Decorative Flower
Her Realm, Personal website and blog of Cole
Jun 09

The Thin Red Line

Recently, I was reading Joana’s thoughts about how we, as a country, need to stop ignoring our own internal problems while we throw resources at others’ problems around the globe. I felt conflicted emotions about this issue. On the one hand, I believe there should be a way to be a good neighbour and help others in their times of need but, on the other hand, I do not think that out own unfortunate populations should be forsaken to do do. The comment I left reflected this, I hope.

Well, I can’t say abandoning the world is going to help but you know, maybe international relations can be on a hold a while when we figure out our own shit. I’m sure there’s some sort of a balance to working at home and helping out the neighbours and even those across the globe. But it’s probably a pretty difficult balance.

Afterall, being friendly isn’t a bad thing and we can’t exactly wait until all our problems are solved as anything with people will always have problems.

Still, completely ignoring the homefront just to impress president or PM of country X is pretty lame. I think it does have a lot do with the fact that much of the national issues are “supposed” to be taken care of at the state level (or are pushed down to that level so the federal government doesn’t have to do anything, maybe?) whereas international efforts are federal.

I thought it would be left at that but, as luck would have it, my aunt forwarded me a link to JK Rowling’s Harvard Commencement speech and I also took the time to read the speeches of other prominent figures, such as Bill Gates and President Bill Clinton (during last year’s commencement).

Many of these speeches focused on the fact that Harvard graduates have a unique opportunity given them by their education, that perhaps they will be more qualified to solved the ills of the world. Many of these speeches focused on the problems abroad that we, as a modern nation, are more equipped to deal with than those experiencing such pains. This was a strong theme when Bill Clinton discussed his work with AIDS, especially in Africa.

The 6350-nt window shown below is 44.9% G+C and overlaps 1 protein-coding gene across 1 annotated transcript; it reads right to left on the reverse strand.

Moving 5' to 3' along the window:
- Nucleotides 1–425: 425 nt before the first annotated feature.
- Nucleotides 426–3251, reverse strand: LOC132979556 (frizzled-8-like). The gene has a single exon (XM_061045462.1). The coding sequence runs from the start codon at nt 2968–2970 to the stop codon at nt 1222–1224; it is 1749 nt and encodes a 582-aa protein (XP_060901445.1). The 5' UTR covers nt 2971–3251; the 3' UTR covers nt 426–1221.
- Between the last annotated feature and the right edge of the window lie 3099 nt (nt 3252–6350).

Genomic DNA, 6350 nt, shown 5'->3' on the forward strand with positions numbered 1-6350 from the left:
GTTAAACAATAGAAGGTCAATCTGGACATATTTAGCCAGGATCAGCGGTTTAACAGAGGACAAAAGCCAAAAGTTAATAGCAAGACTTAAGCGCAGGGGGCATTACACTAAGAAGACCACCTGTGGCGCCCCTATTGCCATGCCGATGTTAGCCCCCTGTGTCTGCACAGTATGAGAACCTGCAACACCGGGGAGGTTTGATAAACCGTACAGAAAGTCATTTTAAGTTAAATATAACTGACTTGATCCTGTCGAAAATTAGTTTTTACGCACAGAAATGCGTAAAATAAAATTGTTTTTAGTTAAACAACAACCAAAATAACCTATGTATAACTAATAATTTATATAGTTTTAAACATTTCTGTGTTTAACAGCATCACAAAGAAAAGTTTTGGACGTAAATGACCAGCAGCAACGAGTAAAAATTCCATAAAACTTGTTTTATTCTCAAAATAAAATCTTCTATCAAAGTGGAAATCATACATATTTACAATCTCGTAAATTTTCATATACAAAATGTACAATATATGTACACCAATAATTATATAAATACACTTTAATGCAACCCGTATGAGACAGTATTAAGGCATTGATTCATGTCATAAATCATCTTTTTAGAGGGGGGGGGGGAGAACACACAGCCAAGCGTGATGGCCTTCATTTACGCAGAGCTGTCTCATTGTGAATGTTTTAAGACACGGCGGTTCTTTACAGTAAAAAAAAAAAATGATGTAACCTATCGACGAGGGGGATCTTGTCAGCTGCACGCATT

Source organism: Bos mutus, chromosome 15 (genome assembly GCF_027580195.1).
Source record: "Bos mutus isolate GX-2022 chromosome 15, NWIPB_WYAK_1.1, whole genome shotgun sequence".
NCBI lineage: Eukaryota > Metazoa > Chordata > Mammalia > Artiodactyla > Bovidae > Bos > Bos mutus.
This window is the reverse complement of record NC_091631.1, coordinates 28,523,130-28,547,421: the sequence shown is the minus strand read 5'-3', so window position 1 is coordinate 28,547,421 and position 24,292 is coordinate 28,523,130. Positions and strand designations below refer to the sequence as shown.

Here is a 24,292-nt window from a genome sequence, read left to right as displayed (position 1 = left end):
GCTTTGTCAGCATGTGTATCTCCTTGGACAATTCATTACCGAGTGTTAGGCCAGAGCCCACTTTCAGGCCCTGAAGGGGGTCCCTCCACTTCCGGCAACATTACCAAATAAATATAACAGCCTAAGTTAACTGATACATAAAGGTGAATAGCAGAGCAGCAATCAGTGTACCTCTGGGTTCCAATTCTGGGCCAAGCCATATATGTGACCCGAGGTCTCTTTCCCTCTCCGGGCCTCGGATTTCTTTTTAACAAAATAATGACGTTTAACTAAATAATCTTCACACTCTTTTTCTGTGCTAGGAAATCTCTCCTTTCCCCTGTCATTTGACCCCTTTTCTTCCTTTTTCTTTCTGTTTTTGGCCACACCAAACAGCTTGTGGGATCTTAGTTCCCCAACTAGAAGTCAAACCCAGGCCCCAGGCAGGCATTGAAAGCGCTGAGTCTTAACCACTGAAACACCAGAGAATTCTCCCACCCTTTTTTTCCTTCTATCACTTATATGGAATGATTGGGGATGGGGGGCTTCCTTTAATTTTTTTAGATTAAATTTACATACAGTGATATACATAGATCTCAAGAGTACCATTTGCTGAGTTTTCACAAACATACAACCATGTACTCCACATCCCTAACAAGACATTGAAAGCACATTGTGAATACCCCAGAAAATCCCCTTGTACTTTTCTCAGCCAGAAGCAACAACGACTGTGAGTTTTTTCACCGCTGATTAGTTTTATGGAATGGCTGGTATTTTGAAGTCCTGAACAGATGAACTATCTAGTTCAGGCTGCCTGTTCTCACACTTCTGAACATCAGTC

I find this work to be admirable and selfless. I know that millions of people will see another day or another 20 years because of it, sometimes because of simple medicines that Americans and others in modern countries take for granted. I absolutely think someone has to do it and why not you or me?

But where do you draw the line when it comes to giving a helping hand at home or extending that hand outside your domestic boundaries? How do you even begin to go about deciding where to draw the line when it’s so easy to slip to either side; focus too much on home and you’re selfish to the point of self-detriment, focus too much on the outside and you’re selfless to the point of self-detriment.

I absolutely believe that if you have the power, the resources and the technology to help, you should help. We should help. In Africa, in China, in India. I also believe these efforts go a long way toward global relations and respect and, of course, peace.

But why does international effort seem so much more heroic, more noble? Indeed, there are issues on the home front that need our attention: obesity, education. government spending/funding, education, homelessness, unemployment, the economy in general. Is it perhaps that even an American most afflicted by these controversial issues is still so much better off than someone in a third world country with AIDs? That, perhaps, the most unfortunate American is still better off than the most pampered non-American?

Or perhaps selflessness is simply expected of America because she is the world’s last standing super power regardless of the nobility of the acts themselves. And why not lead the way for others to follow, to be inspired by our selfless acts? Surely by doing and teaching this, we are only helping our own citizens.

The balance is a delicate one and while there are decisions made by my government with which I do not agree, I cannot condemn the efforts because of solely those arguments. Society is, afterall, an evolving process.

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